Nature

Trump's War on Wildlife Grows More Deadly

A leaked memo says the Department of the Interior plans to shut down an essential refuge law enforcement program which has been in place for over 115 years.

Chincoteague ponies running wild in Chincoteague National Wildlife Refuge in Virginia. These ponies, this lush wildlife refuge and the people who visit it will be in much higher danger after the cutback in law enforcement personnel by the Trump administration. Photo: U.S. Fish & Wildlife Refuge

At the same time as the Department of the Interior has significantly increased access for hunting and fishing in America’s Wildlife Refuges, it apparently plans a complete phaseout of the wildlife refuge managers who protect against illegal fishing, trapping, hunting, and polluting on those grounds. The jobs will be completely gone by the end of 2018.

That’s the frightening news according to a September 21 memo written by Cynthia Martinez, chief of the National Wildlife Refuge System. That memo, which was discovered by Public Employees for Environmental Responsibility, or PEER, says the existing system of dual-officer roles of policing and maintaining the refuges is going to disappear this year. Nothing will be set up to replace the policing function when that happens.

In explaining the need for the change, Martinez said that, “In the 21st century, the threats facing visitors and wildlife are now more complex than ever. Protection of the National Wildlife Refuge System now requires a full-time officer corps that combines a concentrated effort on conservation protection, traditional policing and emergency first response to protect, serve and educate the public and service staff.”

As currently staffed, there are currently 61 dual-function officer slots versus 239 full time officers. The dual-function officers are mostly in place in Alabama, Arkansas, Florida, Georgia, Kentucky, Louisiana, Mississippi, North Carolina, South Carolina, Nebraska, North Dakota, South Dakota, Utah and Wyoming. The more experienced dual-function officers are already being phased out. “All other current dual function officers will cease carrying out law enforcement duties on January 1, 2019,” according to Martinez’s memo.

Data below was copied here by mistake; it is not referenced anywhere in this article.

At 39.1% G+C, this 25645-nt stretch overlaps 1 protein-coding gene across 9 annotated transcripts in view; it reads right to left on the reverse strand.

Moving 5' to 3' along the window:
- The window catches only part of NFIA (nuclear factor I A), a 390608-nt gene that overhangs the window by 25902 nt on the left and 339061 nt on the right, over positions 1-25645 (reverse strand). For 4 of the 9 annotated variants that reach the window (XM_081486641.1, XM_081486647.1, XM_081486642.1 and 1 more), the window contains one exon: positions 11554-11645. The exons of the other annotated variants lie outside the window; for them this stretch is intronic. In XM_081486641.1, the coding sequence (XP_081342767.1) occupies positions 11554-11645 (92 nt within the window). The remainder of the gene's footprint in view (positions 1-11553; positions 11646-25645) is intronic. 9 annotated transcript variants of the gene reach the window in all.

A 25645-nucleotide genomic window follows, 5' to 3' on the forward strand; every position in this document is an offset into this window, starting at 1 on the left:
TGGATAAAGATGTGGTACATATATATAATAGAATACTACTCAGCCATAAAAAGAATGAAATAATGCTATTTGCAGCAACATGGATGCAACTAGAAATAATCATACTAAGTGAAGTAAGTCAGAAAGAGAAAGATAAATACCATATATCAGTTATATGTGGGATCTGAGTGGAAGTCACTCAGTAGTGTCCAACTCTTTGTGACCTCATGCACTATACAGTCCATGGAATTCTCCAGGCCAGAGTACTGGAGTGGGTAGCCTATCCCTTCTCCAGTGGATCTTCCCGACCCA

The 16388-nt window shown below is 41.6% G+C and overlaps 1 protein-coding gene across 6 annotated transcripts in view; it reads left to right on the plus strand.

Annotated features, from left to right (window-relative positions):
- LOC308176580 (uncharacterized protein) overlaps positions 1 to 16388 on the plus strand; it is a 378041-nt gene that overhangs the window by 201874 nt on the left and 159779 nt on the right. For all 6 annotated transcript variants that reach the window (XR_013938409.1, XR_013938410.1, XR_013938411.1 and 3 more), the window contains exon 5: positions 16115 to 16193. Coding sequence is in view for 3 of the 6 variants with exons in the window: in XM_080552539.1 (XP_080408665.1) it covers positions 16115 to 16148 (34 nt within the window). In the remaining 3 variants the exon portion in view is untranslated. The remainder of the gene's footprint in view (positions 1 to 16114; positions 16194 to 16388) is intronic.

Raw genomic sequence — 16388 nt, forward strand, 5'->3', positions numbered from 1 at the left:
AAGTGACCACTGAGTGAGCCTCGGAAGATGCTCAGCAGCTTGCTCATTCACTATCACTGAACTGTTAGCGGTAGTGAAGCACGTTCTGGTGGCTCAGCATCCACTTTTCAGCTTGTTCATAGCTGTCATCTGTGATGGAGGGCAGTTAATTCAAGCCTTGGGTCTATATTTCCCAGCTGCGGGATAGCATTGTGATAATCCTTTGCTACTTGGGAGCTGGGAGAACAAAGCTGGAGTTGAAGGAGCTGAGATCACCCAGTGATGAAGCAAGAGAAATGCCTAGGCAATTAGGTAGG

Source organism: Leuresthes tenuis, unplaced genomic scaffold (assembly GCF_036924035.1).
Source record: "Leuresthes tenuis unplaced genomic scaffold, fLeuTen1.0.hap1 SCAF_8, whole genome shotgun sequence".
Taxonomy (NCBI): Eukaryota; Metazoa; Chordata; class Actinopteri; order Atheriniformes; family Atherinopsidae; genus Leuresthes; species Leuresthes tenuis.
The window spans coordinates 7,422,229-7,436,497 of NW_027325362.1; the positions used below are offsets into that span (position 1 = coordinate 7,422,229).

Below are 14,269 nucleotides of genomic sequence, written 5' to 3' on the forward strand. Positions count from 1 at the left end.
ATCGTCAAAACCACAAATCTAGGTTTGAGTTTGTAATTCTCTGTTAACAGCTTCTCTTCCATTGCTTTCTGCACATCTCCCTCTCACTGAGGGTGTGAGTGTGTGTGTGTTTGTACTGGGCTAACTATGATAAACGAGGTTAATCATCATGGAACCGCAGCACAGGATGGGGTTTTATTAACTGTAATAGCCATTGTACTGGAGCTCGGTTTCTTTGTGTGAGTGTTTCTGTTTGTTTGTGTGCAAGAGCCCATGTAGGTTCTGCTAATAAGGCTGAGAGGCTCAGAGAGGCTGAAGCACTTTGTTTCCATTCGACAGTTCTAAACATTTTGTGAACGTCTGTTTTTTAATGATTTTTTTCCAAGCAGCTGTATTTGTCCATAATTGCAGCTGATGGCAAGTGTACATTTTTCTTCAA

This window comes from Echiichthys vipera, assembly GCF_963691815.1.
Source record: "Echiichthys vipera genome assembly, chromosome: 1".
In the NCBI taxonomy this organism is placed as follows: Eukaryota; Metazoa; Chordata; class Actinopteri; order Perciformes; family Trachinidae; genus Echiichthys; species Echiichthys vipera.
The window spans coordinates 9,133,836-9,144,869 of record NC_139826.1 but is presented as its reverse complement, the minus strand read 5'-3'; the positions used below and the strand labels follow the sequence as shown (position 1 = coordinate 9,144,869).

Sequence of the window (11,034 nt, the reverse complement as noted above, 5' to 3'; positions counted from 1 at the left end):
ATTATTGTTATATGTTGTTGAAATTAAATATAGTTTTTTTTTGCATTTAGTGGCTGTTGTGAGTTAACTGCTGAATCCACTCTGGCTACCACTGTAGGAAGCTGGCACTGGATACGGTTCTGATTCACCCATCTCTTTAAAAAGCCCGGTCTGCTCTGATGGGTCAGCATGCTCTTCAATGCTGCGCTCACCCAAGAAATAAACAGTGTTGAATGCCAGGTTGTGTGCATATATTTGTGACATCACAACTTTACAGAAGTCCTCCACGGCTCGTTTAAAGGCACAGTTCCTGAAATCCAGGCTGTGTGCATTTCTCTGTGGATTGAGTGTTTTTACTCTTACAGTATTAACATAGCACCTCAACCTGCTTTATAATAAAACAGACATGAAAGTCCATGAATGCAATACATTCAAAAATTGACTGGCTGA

This is happening at the same time that Interior Secretary Ryan Zinke just opened up an additional 251,000 acres of refuge land for hunting (at 377 sites) and fishing (at 312 sites) across the country.

The cutback in law enforcement protection is happening at the same time as more people than ever are visiting the refuges – and for multiple reasons. It is of serious concern to many.

As Jeff Ruch, PEER’s executive director, said in a prepared statement, “Because of the multiple public uses and growing visitation to refuges, the law enforcement role in these preserves is complex and increasingly demanding.” Rich went on to say that, “We are worried that the thin green line protecting both visitor safety and refuge resources is about to snap.”

This is all being done quietly and "under the radar" of the public and press. Those concerned about what this could mean to wildlife, the refuges, and safety for all living creatures visiting or living there, should contact PEER, the U.S. Fish & Wildlife Service, and your Senators and members of Congress, or take more effective action such as creating a local citizen's refuge protection force.